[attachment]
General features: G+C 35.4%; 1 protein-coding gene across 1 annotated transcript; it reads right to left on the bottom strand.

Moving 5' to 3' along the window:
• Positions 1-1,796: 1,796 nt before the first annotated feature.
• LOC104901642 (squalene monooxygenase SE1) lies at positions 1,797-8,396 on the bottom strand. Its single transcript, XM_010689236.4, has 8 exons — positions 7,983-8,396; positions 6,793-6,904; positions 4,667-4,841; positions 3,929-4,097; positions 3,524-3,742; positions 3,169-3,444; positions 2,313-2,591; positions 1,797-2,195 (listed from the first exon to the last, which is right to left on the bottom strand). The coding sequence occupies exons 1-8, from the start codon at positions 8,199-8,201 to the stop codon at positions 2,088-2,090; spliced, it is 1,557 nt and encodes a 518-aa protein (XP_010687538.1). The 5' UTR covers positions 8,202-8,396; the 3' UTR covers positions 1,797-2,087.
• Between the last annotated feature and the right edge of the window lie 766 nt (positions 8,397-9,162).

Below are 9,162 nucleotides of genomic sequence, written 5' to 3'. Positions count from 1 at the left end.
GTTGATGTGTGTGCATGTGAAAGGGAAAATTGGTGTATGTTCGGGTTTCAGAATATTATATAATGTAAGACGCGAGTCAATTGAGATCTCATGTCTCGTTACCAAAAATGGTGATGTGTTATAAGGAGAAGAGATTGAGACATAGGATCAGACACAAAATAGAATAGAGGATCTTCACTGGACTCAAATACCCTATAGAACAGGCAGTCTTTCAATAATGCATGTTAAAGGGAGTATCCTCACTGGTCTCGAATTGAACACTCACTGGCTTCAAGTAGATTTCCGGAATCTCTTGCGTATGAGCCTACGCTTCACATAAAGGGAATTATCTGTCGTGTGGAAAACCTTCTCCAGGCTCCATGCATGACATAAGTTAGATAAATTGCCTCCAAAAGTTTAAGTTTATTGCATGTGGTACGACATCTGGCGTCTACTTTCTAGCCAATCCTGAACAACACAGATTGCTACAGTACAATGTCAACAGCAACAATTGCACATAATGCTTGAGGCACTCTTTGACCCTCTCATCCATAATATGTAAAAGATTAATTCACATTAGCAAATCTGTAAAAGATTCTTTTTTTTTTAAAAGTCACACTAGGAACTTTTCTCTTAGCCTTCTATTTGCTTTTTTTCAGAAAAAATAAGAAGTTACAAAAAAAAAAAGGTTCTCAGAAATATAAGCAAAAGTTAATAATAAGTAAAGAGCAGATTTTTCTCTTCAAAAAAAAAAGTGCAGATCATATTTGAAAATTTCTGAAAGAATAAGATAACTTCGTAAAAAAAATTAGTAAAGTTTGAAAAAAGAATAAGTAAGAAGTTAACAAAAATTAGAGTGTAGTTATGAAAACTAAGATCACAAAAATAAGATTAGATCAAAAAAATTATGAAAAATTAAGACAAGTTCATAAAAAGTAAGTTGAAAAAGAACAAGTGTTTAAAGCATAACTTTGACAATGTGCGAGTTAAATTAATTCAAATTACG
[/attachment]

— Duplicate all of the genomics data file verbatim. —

General features: G+C 35.4%; 1 protein-coding gene across 1 annotated transcript; it reads right to left on the bottom strand.

Moving 5' to 3' along the window:
• Positions 1-1,796: 1,796 nt before the first annotated feature.
• LOC104901642 (squalene monooxygenase SE1) lies at positions 1,797-8,396 on the bottom strand. Its single transcript, XM_010689236.4, has 8 exons — positions 7,983-8,396; positions 6,793-6,904; positions 4,667-4,841; positions 3,929-4,097; positions 3,524-3,742; positions 3,169-3,444; positions 2,313-2,591; positions 1,797-2,195 (listed from the first exon to the last, which is right to left on the bottom strand). The coding sequence occupies exons 1-8, from the start codon at positions 8,199-8,201 to the stop codon at positions 2,088-2,090; spliced, it is 1,557 nt and encodes a 518-aa protein (XP_010687538.1). The 5' UTR covers positions 8,202-8,396; the 3' UTR covers positions 1,797-2,087.
• Between the last annotated feature and the right edge of the window lie 766 nt (positions 8,397-9,162).

Below are 9,162 nucleotides of genomic sequence, written 5' to 3'. Positions count from 1 at the left end.
GTTGATGTGTGTGCATGTGAAAGGGAAAATTGGTGTATGTTCGGGTTTCAGAATATTATATAATGTAAGACGCGAGTCAATTGAGATCTCATGTCTCGTTACCAAAAATGGTGATGTGTTATAAGGAGAAGAGATTGAGACATAGGATCAGACACAAAATAGAATAGAGGATCTTCACTGGACTCAAATACCCTATAGAACAGGCAGTCTTTCAATAATGCATGTTAAAGGGAGTATCCTCACTGGTCTCGAATTGAACACTCACTGGCTTCAAGTAGATTTCCGGAATCTCTTGCGTATGAGCCTACGCTTCACATAAAGGGAATTATCTGTCGTGTGGAAAACCTTCTCCAGGCTCCATGCATGACATAAGTTAGATAAATTGCCTCCAAAAGTTTAAGTTTATTGCATGTGGTACGACATCTGGCGTCTACTTTCTAGCCAATCCTGAACAACACAGATTGCTACAGTACAATGTCAACAGCAACAATTGCACATAATGCTTGAGGCACTCTTTGACCCTCTCATCCATAATATGTAAAAGATTAATTCACATTAGCAAATCTGTAAAAGATTCTTTTTTTTTTAAAAGTCACACTAGGAACTTTTCTCTTAGCCTTCTATTTGCTTTTTTTCAGAAAAAATAAGAAGTTACAAAAAAAAAAAGGTTCTCAGAAATATAAGCAAAAGTTAATAATAAGTAAAGAGCAGATTTTTCTCTTCAAAAAAAAAAGTGCAGATCATATTTGAAAATTTCTGAAAGAATAAGATAACTTCGTAAAAAAAATTAGTAAAGTTTGAAAAAAGAATAAGTAAGAAGTTAACAAAAATTAGAGTGTAGTTATGAAAACTAAGATCACAAAAATAAGATTAGATCAAAAAAATTATGAAAAATTAAGACAAGTTCATAAAAAGTAAGTTGAAAAAGAACAAGTGTTTAAAGCATAACTTTGACAATGTGCGAGTTAAATTAATTCAAATTACG